Reason for Travel
Among nonmilitary U.S. residents, the reason for travel to a country where malaria is endemic was reported for 987 (81.4%) of 1,212 imported malaria cases (Table 6). Of these, 714 (72.3%) case reports included VFR as the reason for travel; missionary travel was reported in 87 (8.1%), and business travel was reported in 69 (7.0%), a decrease from 2015 (74 cases [9.8%]). Tourism was reported by 74 (7.5%) patients. Twenty-three (2.3%) patients acquired malaria during travel for education (as students or teachers). Three (0.3%) cases were related to Peace Corps service in 2016. Three (0.3%) cases occurred among airline or ship crew members. Fourteen patients provided other reasons for travel (1.5%). In 2016, no difference occurred in the number of U.S. residents that contracted malaria after traveling to Africa or Asia for tourism. However, from 2015 to 2016, the number of U.S. resident tourists who contracted malaria from South and Central America and the Caribbean in 2016 decreased, with 15 (24.2%) cases in 2016 compared with 30 (42.3%) in 2015.
Among the 581 imported cases among non-U.S. residents, reason for travel was available for 474 (81.6%) cases (Table 6). Among those who provided a reason for travel, traveling to the United States as an immigrant or a refugee was cited in 263 case reports (55.5%), an increase from 2015 (121 [44.6%]). VFR travel to the United States from countries where malaria is endemic was reported by 118 (24.9%) patients, followed by 15 (3.2%) patients reporting business travel, a decrease compared with 2015 (19 [7.0%]). Forty (8.4%) patients traveled for education (as a student or teacher) in 2016. Tourism was reported by 15 (3.2%) patients, missionary travel was reported by two (<1.0%) patients, and airline or ship crew travel was reported by one (<1.0%) patient. Other reasons were reported by 20 (4.2%) patients. Of the 263 non-U.S. residents who traveled to the United States as a refugee or an immigrant, 215 (81.8%) originated in Africa, followed by Asia (35 [13.3%]), and the Americas and Caribbean (12 [4.6%]); one patient who was a refugee or immigrant did not report a country of origin.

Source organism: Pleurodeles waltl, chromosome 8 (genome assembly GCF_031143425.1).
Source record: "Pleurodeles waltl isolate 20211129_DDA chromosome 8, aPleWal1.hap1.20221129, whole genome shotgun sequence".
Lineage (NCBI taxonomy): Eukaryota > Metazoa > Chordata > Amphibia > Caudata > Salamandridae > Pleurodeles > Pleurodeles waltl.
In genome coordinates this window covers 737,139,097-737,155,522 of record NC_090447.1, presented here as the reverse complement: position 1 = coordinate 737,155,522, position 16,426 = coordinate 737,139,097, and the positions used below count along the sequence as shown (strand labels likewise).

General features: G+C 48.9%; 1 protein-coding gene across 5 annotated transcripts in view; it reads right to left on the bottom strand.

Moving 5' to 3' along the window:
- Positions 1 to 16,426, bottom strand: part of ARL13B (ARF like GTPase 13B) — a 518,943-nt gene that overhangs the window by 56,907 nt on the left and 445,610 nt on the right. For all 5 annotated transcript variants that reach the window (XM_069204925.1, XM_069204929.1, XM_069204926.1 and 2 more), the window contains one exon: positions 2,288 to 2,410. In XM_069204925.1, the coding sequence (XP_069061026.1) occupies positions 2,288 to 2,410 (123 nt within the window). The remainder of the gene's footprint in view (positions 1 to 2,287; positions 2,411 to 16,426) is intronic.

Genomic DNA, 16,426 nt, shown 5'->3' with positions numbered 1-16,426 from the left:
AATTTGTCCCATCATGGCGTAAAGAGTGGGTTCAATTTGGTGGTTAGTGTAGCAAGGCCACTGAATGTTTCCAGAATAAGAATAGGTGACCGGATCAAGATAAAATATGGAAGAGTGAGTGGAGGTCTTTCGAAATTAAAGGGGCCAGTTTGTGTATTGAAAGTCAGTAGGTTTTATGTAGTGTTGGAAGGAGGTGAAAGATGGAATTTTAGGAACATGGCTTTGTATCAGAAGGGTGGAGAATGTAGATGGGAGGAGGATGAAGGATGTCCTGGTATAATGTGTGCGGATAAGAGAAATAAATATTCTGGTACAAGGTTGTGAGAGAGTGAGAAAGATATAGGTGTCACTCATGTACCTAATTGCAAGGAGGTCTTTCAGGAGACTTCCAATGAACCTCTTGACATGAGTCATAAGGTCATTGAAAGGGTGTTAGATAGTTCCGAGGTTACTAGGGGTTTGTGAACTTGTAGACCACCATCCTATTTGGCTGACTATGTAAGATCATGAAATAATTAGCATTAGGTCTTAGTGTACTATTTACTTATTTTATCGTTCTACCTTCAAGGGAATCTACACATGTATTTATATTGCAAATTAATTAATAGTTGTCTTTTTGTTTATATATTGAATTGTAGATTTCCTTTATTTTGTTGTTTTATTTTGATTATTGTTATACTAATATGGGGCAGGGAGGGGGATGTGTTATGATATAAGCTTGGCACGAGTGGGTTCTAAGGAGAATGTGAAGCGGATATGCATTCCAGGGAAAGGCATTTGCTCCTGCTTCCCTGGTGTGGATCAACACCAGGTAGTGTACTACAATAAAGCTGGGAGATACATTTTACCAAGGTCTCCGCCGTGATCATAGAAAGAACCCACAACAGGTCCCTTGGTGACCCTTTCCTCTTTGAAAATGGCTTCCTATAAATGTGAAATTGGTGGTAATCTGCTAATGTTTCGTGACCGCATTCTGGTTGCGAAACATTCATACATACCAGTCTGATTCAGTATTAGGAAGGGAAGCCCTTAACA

Malaria by Age
Age was reported for all 2,078 of the patients with malaria in 2016, and of these, adults aged ≥18 years accounted for 1,713 (82.4%) cases. A total of 104 (5.0%) patients were aged <5 years, and 130 (6.3%) were aged ≥65 years. Of the 365 children (aged <18 years), 118 (32.3%) were U.S. residents, and 107 (90.7%) of these had traveled to Africa. Among the U.S. civilian children, 81 (68.6%) were VFR travelers, 11 (9.3%) traveled for missionary reasons, five (4.2%) for tourism, and three (2.5%) for education. No reason for travel was provided for 15 (14.6%) children, and two provided other reasons for travel. Among the 118 U.S. civilian children, information on chemoprophylaxis use and adherence was reported for 105 (89.0%); 59 (56.2%) did not take medication during travel to prevent malaria. Of the 46 children who took a chemoprophylaxis regimen, 26 (56.5%) took a CDC-recommended antimalarial that was appropriate for the region of travel. Of the 22 children with information on adherence, case reports from eight (33.3%) indicated that all doses were taken. All eight cases were acquired in Africa; six cases were confirmed P. falciparum, one case was severe, and no deaths were reported.
In 2016, hospitalization information was reported for 1,831 (88.1%) of 2,078 confirmed cases; of these, 1,261 (68.9%) patients were hospitalized for their malaria illness. A total of 918 (72.8%) hospitalized patients had P. falciparum malaria in 2016, and 268 (21.3%) hospitalized patients had one or more signs or symptoms of severe malaria. No significant change in these percentages occurred from 2015 to 2016; in 2015, 985 (72.0%) patients were hospitalized among 1,368 with this information reported, 714 (72.5%) with P. falciparum, 236 (24.0%) with severe malaria (not mutually exclusive).